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San Diego surgeons treat man's 'Candy Crush thumb'

The man told doctors he played Candy Crush Saga "all day for 6 to 8 weeks" before rupturing a tendon in his thumb.

By Ben Hooper

SAN DIEGO, April 15 (UPI) -- A team of San Diego doctors said a 29-year-old man was treated for "Candy Crush thumb" after he tore a tendon from playing the smartphone color-matching game.

The doctors, writing in medical journal JAMA Internal Medicine, said the man was found to have ruptured a tendon in his thumb and he told doctors the injury had come after he played Candy Crush Saga on his phone "all day for 6 to 8 weeks."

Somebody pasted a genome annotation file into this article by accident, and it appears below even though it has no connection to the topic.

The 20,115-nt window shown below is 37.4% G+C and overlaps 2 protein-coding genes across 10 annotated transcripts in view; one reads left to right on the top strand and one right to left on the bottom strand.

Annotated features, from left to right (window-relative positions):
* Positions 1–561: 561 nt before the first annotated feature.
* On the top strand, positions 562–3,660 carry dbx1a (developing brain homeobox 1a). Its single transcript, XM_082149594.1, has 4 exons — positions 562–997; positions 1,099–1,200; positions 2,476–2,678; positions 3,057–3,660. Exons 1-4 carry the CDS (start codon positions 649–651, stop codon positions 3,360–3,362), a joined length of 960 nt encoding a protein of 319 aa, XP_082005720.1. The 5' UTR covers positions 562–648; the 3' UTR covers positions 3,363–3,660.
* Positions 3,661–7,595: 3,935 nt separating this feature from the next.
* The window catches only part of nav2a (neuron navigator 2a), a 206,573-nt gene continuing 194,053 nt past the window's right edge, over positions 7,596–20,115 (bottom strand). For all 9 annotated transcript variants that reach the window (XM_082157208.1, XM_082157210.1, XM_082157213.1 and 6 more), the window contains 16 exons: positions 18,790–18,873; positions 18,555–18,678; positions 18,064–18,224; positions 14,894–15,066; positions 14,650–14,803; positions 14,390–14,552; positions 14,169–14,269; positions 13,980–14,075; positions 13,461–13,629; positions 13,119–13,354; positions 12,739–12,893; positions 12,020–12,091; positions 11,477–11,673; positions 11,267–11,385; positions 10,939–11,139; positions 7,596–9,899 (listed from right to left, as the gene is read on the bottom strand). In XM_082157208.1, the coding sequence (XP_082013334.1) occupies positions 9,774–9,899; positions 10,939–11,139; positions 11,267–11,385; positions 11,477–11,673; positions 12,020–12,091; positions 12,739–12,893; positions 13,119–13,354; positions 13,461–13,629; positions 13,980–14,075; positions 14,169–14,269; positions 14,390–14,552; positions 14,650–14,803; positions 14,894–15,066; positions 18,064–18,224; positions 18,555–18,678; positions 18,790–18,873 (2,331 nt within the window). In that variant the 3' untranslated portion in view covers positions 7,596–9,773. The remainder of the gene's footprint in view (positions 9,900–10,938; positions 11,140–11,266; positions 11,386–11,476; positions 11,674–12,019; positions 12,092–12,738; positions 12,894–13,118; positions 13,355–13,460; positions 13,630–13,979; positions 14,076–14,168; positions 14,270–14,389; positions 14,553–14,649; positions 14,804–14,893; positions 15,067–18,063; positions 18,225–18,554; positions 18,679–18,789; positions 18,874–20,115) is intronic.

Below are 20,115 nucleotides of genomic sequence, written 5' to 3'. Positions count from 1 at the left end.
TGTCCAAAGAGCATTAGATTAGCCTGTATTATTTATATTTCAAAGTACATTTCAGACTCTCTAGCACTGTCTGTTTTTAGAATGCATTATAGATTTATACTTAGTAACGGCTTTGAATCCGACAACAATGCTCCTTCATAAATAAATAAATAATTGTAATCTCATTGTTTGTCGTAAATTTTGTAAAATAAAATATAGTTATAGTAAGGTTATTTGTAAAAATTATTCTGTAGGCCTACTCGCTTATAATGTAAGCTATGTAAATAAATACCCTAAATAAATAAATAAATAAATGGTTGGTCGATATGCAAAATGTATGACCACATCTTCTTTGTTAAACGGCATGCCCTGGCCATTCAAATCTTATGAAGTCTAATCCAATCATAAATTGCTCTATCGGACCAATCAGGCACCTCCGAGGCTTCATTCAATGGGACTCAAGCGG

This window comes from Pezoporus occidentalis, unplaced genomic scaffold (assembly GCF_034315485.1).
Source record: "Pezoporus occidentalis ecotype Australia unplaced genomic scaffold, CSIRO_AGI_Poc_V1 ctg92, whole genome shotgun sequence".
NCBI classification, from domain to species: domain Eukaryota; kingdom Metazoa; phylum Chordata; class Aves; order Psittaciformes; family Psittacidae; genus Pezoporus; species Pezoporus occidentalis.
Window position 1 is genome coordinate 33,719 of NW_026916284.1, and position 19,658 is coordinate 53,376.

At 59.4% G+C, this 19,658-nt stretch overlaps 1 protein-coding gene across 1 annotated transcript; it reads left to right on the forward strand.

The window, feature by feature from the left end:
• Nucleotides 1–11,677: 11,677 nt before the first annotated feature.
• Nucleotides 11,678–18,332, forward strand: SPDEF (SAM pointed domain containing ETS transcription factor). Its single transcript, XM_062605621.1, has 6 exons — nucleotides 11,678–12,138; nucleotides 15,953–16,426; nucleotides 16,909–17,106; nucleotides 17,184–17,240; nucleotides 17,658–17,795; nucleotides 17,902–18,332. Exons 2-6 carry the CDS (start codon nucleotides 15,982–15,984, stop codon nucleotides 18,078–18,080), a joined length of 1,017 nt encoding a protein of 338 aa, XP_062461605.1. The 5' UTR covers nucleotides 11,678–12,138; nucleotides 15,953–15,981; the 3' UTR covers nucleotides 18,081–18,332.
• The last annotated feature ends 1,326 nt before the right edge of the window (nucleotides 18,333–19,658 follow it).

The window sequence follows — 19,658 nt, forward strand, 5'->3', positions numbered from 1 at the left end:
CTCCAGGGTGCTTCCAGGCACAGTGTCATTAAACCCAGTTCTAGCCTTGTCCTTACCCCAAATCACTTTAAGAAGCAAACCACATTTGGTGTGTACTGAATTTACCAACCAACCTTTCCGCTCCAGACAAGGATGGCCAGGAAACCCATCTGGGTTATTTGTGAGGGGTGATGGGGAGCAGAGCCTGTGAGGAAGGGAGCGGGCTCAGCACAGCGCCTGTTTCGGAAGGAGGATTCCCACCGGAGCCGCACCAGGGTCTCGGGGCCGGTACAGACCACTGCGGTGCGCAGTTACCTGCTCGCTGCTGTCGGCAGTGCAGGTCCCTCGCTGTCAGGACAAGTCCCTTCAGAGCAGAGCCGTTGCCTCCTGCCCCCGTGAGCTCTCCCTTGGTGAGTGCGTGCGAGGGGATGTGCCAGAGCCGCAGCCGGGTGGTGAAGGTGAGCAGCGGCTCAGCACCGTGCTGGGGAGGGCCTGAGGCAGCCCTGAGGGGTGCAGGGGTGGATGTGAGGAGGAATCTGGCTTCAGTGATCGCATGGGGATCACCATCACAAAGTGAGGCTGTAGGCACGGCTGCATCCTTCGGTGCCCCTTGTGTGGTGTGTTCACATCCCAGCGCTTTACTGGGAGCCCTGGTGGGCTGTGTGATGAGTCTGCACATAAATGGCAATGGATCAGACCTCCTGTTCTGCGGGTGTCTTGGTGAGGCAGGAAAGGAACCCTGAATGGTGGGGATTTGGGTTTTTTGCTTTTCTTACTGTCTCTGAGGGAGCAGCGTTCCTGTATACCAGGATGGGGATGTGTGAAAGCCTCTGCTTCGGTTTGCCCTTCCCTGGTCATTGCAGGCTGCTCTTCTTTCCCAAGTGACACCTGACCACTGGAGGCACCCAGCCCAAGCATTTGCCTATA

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The tendon was fixed in surgery, the study said.

The study authors said the man did not report any pain in his thumb until the tendon actually ruptured, indicating an addiction to the game may have caused the patient to feel less pain.

"The potential for video games to reduce pain perception raises clinical and social considerations about excessive use, abuse, and addiction," they wrote. "Future research should consider whether pain reduction is a reason some individuals play video games excessively, manifest addiction, or sustain injuries associated with video gaming."

"Candy Crush thumb" is the latest condition to result from smartphone technology that previously gave rise to the term "text neck."

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